Hi. Thanks for stopping by Drye Goods.
The photo above shows the Roanoke River and downtown Plymouth. It'll give you some idea of the setting for the story that follows this intro.
One of my goals for this blog is to post stories about the fascinating history of Washington County and northeastern North Carolina.
I'm going to lead off with a story I dug up for the Roanoke River Lighthouse and Maritime Museum here in Plymouth. It's based on documents from the National Archives in Washington, D.C., the North Carolina Collection at the University of North Carolina, and microfilm of the Roanoke Beacon. It took place at this time of year more than a century ago . . .
It was early summer 1899 in Plymouth, and when people got together in the warm, humid evenings for homemade ice cream, two topics dominated the conversations – mosquitoes and barbecue. The mosquitoes were especially bad that summer. But people were still raving about the barbecue that Enoch Weaver had cooked a couple of weeks earlier at the Washington County centennial celebration.
Some of the town’s young men were hard at work converting a vacant lot into a baseball diamond at the corner of Water and Adams streets. And with a new century on the horizon, the editor of Plymouth’s newspaper, the Roanoke Beacon, was insisting that the time had come for the town to install electric lights.
The town’s waterfront on the Roanoke River was bustling with activity as steamers and schooners came and went. Dockworkers also loaded canal barges with goods, and the barges were towed down the Roanoke, across the Albemarle Sound, and up the Dismal Swamp Canal to the deepwater harbor at Norfolk, Virginia.
The raspy moan of the steamer Mayflower’s whistle was a familiar sound down at the docks. The steamboat was a fixture on the Roanoke and Cashie rivers, and had been hauling passengers, mail and freight between Plymouth and Windsor for five years.
Around four o’clock on the afternoon of Friday, June 30, 1899, the Mayflower’s eight deckhands hauled in the lines that had held the riverboat to the Plymouth docks, and the steamer eased away from the wharf and nosed into the current of the Roanoke.
On that long-ago summer afternoon, the riverboat was hauling hay bales and plaster to Windsor. There also were nine passengers making the trip, including a young couple named Russell and their infant child.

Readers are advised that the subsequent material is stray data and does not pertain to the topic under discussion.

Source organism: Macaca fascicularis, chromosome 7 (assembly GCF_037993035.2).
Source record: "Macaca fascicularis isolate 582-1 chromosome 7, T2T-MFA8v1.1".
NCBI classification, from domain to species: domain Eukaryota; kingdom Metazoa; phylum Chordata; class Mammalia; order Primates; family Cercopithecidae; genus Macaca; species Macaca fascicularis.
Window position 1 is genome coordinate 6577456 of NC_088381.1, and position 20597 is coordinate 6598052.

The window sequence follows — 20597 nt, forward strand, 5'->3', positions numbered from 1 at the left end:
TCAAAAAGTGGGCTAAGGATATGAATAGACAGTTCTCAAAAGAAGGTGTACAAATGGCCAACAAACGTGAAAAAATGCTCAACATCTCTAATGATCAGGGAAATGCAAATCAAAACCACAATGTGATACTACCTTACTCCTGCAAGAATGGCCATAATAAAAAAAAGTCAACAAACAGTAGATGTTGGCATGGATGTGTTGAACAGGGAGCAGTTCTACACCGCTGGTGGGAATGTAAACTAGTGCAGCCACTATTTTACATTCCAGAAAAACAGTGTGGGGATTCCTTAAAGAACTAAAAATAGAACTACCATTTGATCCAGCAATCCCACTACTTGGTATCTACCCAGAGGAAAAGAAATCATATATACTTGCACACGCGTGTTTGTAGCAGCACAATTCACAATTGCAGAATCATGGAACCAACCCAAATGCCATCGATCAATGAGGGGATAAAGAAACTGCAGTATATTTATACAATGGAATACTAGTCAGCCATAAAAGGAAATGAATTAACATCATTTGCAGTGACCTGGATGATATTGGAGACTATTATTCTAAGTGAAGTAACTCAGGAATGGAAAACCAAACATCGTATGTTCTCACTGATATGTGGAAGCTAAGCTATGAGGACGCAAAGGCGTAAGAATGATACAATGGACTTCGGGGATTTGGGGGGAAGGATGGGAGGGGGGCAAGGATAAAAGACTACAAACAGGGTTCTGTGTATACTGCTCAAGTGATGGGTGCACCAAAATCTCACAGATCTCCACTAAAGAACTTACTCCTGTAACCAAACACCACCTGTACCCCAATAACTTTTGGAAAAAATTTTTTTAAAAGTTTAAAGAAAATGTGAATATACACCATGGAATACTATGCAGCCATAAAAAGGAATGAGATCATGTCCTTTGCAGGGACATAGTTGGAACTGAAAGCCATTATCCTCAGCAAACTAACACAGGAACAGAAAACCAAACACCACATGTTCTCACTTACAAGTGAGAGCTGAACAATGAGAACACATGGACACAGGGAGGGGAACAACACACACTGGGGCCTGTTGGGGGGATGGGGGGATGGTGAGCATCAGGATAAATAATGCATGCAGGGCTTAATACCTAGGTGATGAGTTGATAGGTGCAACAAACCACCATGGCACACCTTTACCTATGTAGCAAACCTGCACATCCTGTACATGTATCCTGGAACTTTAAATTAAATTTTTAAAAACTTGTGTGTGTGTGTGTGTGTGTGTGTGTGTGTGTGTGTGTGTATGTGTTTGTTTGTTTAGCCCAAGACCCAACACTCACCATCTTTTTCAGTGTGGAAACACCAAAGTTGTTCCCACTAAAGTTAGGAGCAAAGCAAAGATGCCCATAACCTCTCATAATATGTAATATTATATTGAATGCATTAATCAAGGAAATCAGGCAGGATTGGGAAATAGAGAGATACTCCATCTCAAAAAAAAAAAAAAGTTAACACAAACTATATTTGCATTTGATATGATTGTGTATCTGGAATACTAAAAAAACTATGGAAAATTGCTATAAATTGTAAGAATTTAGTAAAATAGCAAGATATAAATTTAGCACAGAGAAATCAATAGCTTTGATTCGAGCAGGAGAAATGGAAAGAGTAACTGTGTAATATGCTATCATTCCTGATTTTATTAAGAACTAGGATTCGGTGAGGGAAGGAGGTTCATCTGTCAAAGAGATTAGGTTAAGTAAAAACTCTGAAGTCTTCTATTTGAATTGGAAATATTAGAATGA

The Mayflower’s captain signed his name “H. Davenport,” and he’d been at the steamer’s helm for a little more than a year. But this was his last run. A man named Hayes, who was in the pilothouse with him as the Mayflower chugged up the muddy, brown Roanoke, was replacing him.
Davenport took the steamer about five miles upriver until he reached a narrow, deep creek that snaked through a mile or so of cypress swamp and linked the Roanoke and Cashie rivers. The creek was known as The Thoroughfare.
Davenport would have to execute a series of back-and-forth turns to guide the riverboat through the twisting waterway to the Cashie River. There, he would make a left turn into the Cashie’s darker, tannin-stained waters for the rest of the trip to Windsor.
Getting a steamboat through The Thoroughfare was tricky. The stream is one of the most crooked stretches of water in the area, and any riverboat captain would tell you that any turn in a stream is dangerous.
A riverboat couldn’t be stopped on a dime, so you could collide with another boat coming the other way that you didn’t see until it rounded the bend. Or your cargo could shift during the turn, causing the boat to list or, if you were really unlucky, capsize.
Davenport also had to make a transistion from steaming into the current in the Roanoke to having the current suddenly behind him in The Thoroughfare. That would make it more difficult to control the speed of the Mayflower, and too much speed could cause problems going around a bend.
The Mayflower made the first turn with no problem, but something happened as the steamboat went into the second turn. Davenport and Hayes could feel the deck tilting beneath their feet. Davenport called for more power from the engine room and tried to steer the Mayflower into shallow water to ground it before it capsized.
But he didn’t make it. The top-heavy, round-bottomed steamboat rolled over and sank in 20 feet of water.
There were 17 people on the Mayflower when it went down. But only 16 escaped. Somehow, the infant was torn from Mrs. Russell’s arms as the steamer overturned. The child’s body was found a week later when salvagers raised the Mayflower.
Davenport said later that he thought the plaster in the Mayflower’s hold had shifted during the turn and caused the steamboat to capsize. It’s possible that having the current behind the Mayflower caused it to go into the turn too fast and that could have caused the plaster to shift.
Maybe a swell lifted one side of the steamboat as it rounded the bend and started the plaster rolling toward the other side of the hull. Or maybe Davenport just misjudged his steamer's speed.
The Mayflower was towed to nearby Edenton for repairs, and was again making the Plymouth-to-Windsor run by July 21.
The Mayflower’s former captain, however, took longer to recover. The July 7, 1899 edition of the Roanoke Beacon reported that Davenport had gone to a hospital in Norfolk for “medical treatment,” and would spend some time in the Virginia mountains.